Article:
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It’s 2010, but don’t tell our state government. Officials in Harrisburg still think it’s 1933.

That would explain why dear old Pennsylvania remains one of the few states with prohibition-era alcohol regulations that prevent private shops and grocery stores from selling wine. To help modernize the system, the state’s Liquor Control Board recently announced it has plans to install roughly 100 wine vending machines at various supermarkets this year.

Sounds convenient, right? Wait ‘till you hear how these machines work.

After you make your selection, you’ll have to swipe your driver’s license to prove you aren’t underage. Then, make sure you smile. A camera on the machine will transmit your image live to an office in Harrisburg, where some lucky government employee will look at the video image and make sure that it matches the image on the license.

Then — and this is my favorite part — you’ll have to blow at the vending machine’s Breathalyzer so the government can ensure you’re not intoxicated. If you get past these steps, you will be allowed to complete your purchase with a credit card (no cash accepted).

I swear I am not making this up.

It’s another example of government making things more complicated than necessary. Pennsylvania’s legislature prohibits most private sales or distribution of wine. So instead of walking into any grocery store, buying a bottle and having your ID checked at the counter, residents must either travel to a separate government-run store or go through a cumbersome process to get wine out of a vending machine.

Whoever thought of this whole system had to have been seriously wasted.

It’s telling that the most common reaction I got from students about this was laughter. “It seems like a logistical nightmare,” said first-year Wharton MBA student Amanda Powers, who said she might consider using the machine.

I’d accept all this bureaucracy if it significantly reduced alcohol abuse and saved lives. Unfortunately, the results seem mixed at best.

Ask the Substance Abuse and Mental Health Services Administration. According to their 2007 drug survey, Pennsylvania had the 24th-highest level of underage drinking. In a more recent 50-state study by Gannett Wisconsin Media, Pennsylvania had the 17th-highest level of binge and heavy drinking and the 23rd-highest level of drunk driving fatalities.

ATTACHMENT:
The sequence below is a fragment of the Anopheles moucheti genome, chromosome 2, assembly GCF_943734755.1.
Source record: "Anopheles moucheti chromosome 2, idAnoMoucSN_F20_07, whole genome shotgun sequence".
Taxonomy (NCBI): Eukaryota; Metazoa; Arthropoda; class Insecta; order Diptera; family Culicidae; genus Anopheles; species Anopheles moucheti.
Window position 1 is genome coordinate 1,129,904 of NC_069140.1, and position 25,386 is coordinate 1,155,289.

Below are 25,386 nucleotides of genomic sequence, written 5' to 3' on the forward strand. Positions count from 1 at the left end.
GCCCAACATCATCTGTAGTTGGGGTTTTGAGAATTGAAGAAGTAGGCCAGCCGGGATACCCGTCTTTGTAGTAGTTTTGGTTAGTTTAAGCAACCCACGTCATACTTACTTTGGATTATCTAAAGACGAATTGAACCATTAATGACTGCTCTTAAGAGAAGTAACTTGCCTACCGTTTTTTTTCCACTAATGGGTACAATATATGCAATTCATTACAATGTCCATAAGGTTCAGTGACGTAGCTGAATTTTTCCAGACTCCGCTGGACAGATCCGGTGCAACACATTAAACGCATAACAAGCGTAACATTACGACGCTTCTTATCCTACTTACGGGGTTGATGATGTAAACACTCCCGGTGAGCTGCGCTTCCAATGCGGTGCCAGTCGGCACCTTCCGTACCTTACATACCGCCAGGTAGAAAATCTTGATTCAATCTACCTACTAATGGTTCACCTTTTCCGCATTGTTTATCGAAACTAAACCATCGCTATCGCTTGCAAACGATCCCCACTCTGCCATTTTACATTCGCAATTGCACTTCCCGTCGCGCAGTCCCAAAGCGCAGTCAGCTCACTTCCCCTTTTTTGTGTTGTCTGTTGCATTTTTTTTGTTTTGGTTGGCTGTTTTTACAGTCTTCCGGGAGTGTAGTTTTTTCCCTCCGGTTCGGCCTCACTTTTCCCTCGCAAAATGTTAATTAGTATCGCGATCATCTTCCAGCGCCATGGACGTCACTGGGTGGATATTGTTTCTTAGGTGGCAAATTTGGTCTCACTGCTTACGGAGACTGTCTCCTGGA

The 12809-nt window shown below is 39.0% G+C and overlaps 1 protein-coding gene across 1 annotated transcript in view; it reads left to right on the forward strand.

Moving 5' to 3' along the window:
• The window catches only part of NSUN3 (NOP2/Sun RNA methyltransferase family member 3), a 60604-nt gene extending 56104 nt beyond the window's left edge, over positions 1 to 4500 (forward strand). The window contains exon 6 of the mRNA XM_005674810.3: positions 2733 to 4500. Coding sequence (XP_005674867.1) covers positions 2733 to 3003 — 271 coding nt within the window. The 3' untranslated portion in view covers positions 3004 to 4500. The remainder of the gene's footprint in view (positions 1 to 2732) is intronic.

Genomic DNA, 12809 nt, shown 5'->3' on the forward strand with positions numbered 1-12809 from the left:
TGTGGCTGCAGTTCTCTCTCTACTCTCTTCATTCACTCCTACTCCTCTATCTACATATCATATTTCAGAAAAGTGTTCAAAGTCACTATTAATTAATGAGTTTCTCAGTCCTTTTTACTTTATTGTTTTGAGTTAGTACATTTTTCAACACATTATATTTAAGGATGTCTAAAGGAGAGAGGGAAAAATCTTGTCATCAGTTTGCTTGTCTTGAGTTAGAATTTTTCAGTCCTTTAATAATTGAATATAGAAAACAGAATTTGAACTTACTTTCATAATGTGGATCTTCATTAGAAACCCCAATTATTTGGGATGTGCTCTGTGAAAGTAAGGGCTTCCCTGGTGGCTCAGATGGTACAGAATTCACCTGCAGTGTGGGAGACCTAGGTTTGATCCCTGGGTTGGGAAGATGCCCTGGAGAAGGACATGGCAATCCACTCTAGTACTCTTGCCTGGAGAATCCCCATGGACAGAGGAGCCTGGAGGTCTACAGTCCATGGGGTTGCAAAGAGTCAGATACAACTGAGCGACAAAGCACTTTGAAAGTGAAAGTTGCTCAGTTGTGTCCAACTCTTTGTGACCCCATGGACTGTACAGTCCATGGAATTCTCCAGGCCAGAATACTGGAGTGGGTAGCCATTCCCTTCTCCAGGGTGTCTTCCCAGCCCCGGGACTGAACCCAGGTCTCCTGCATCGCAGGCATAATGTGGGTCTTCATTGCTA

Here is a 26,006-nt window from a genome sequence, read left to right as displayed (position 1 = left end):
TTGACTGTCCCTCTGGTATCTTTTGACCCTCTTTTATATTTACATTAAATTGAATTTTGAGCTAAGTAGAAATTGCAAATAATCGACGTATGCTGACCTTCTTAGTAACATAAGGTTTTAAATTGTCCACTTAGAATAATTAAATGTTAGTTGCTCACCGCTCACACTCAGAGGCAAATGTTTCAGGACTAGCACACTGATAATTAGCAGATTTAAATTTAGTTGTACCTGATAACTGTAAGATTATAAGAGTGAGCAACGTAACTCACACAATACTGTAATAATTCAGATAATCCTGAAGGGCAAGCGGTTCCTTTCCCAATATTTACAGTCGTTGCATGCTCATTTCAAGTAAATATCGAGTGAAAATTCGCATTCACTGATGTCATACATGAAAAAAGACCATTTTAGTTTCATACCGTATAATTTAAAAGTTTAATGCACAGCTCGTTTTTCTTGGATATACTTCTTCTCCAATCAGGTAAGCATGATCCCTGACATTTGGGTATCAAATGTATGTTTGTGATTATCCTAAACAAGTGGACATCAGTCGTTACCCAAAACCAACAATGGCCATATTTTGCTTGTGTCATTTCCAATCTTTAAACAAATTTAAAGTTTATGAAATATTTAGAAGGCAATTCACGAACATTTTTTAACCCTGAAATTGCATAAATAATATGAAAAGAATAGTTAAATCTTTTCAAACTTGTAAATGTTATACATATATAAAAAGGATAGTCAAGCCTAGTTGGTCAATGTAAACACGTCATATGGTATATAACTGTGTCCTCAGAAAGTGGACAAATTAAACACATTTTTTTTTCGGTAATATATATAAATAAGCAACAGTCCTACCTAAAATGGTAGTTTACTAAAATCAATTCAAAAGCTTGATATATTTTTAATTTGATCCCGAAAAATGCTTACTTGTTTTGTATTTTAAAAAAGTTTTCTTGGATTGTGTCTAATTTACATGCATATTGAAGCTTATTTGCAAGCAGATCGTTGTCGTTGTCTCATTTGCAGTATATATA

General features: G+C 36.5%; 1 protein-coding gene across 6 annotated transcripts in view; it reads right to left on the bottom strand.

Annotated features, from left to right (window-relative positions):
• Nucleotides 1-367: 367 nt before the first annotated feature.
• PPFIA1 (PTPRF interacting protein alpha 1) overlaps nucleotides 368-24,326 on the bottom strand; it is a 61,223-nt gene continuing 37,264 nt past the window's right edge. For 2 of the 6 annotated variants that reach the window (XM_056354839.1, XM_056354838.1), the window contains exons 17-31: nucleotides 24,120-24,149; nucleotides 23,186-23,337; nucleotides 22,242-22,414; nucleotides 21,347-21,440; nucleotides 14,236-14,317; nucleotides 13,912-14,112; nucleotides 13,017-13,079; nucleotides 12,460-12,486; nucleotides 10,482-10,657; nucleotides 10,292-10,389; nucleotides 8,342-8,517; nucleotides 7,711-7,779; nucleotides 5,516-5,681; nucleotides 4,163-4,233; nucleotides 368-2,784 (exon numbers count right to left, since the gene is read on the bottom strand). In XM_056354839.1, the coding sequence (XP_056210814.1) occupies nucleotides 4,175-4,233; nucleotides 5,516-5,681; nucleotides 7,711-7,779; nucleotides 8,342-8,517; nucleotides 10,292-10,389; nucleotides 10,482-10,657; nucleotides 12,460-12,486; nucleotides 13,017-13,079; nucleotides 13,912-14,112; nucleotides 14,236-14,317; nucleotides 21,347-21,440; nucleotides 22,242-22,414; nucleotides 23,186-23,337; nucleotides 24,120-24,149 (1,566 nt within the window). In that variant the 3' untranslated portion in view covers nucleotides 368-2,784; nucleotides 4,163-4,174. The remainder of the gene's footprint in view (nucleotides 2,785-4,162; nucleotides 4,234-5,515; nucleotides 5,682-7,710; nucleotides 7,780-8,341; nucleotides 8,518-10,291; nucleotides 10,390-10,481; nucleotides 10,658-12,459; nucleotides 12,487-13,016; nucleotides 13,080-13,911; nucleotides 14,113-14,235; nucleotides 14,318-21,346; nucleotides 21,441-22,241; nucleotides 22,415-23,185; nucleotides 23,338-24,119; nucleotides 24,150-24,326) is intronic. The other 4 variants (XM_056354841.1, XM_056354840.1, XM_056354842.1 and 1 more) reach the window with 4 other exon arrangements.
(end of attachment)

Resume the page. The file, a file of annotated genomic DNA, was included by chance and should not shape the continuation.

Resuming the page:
In short, Pennsylvania’s a little worse than average, despite having one of the strictest liquor control systems in the nation. So, can private wine stores prove just as safe as our state-run stores? It’s a tough question, says Rebecca Shaver, state executive director of Mothers Against Drunk Driving.

“We do appreciate the system [Pennsylvania has] in place,” she told me, rightfully pointing out that state-run store employees are very well trained in preventing underage access to alcohol. “We feel that more availability will lead to more consumption.”

There’s some truth to that argument. But at the very least, the data suggests that government control of wine sales isn’t essential to fighting alcohol abuse.

So why hasn’t Harrisburg reformed the system? In a January 2008 piece, The Pittsburgh Post-Gazette talked to state leaders involved in past liquor-privatization attempts. According to those sources, a coalition of social conservatives and unions (representing employees of the state-run stores) defeated any attempts at reform.

In all this, I feel sorry for the Liquor Control Board. Officials there have tried to improve the consumer’s experience at state-run stores, and in many areas have succeeded. But as the wine-kiosk scheme illustrates, Board officials have to think of increasingly weird ideas to increase convenience while still meeting the state’s obscure regulations.

To the politicians in Harrisburg: it’s time for an intervention. Even nondrinkers like me realize that our state’s alcohol laws need to catch up with the rest of society — and finally enter the 21st century.

Ashwin Shandilya is a Wharton senior originally from New Market, Md. He is the outoging Marketing Manager and former Editorial Page Editor of the DP. His e-mail address is

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